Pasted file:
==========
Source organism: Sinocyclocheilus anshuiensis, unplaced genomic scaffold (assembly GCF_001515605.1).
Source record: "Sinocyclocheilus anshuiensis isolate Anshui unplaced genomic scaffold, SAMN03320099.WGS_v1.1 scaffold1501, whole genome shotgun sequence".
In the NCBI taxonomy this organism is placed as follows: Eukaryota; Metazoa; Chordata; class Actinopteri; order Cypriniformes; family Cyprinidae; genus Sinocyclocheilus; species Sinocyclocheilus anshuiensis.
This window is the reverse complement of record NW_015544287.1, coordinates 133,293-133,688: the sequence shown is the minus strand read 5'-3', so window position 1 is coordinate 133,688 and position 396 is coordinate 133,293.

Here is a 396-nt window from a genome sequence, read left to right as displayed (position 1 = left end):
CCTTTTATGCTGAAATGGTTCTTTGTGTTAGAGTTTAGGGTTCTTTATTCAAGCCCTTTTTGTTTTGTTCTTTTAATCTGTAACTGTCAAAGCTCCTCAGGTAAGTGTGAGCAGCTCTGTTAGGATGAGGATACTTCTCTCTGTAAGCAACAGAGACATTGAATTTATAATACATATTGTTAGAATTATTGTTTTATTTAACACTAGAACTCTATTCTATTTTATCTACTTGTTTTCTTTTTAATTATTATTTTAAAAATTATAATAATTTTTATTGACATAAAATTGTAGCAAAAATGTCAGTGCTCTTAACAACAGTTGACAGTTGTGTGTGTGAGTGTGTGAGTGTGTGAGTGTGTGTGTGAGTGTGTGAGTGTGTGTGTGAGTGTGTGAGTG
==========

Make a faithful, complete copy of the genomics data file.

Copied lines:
Source organism: Sinocyclocheilus anshuiensis, unplaced genomic scaffold (assembly GCF_001515605.1).
Source record: "Sinocyclocheilus anshuiensis isolate Anshui unplaced genomic scaffold, SAMN03320099.WGS_v1.1 scaffold1501, whole genome shotgun sequence".
In the NCBI taxonomy this organism is placed as follows: Eukaryota; Metazoa; Chordata; class Actinopteri; order Cypriniformes; family Cyprinidae; genus Sinocyclocheilus; species Sinocyclocheilus anshuiensis.
This window is the reverse complement of record NW_015544287.1, coordinates 133,293-133,688: the sequence shown is the minus strand read 5'-3', so window position 1 is coordinate 133,688 and position 396 is coordinate 133,293.

Here is a 396-nt window from a genome sequence, read left to right as displayed (position 1 = left end):
CCTTTTATGCTGAAATGGTTCTTTGTGTTAGAGTTTAGGGTTCTTTATTCAAGCCCTTTTTGTTTTGTTCTTTTAATCTGTAACTGTCAAAGCTCCTCAGGTAAGTGTGAGCAGCTCTGTTAGGATGAGGATACTTCTCTCTGTAAGCAACAGAGACATTGAATTTATAATACATATTGTTAGAATTATTGTTTTATTTAACACTAGAACTCTATTCTATTTTATCTACTTGTTTTCTTTTTAATTATTATTTTAAAAATTATAATAATTTTTATTGACATAAAATTGTAGCAAAAATGTCAGTGCTCTTAACAACAGTTGACAGTTGTGTGTGTGAGTGTGTGAGTGTGTGAGTGTGTGTGTGAGTGTGTGAGTGTGTGTGTGAGTGTGTGAGTG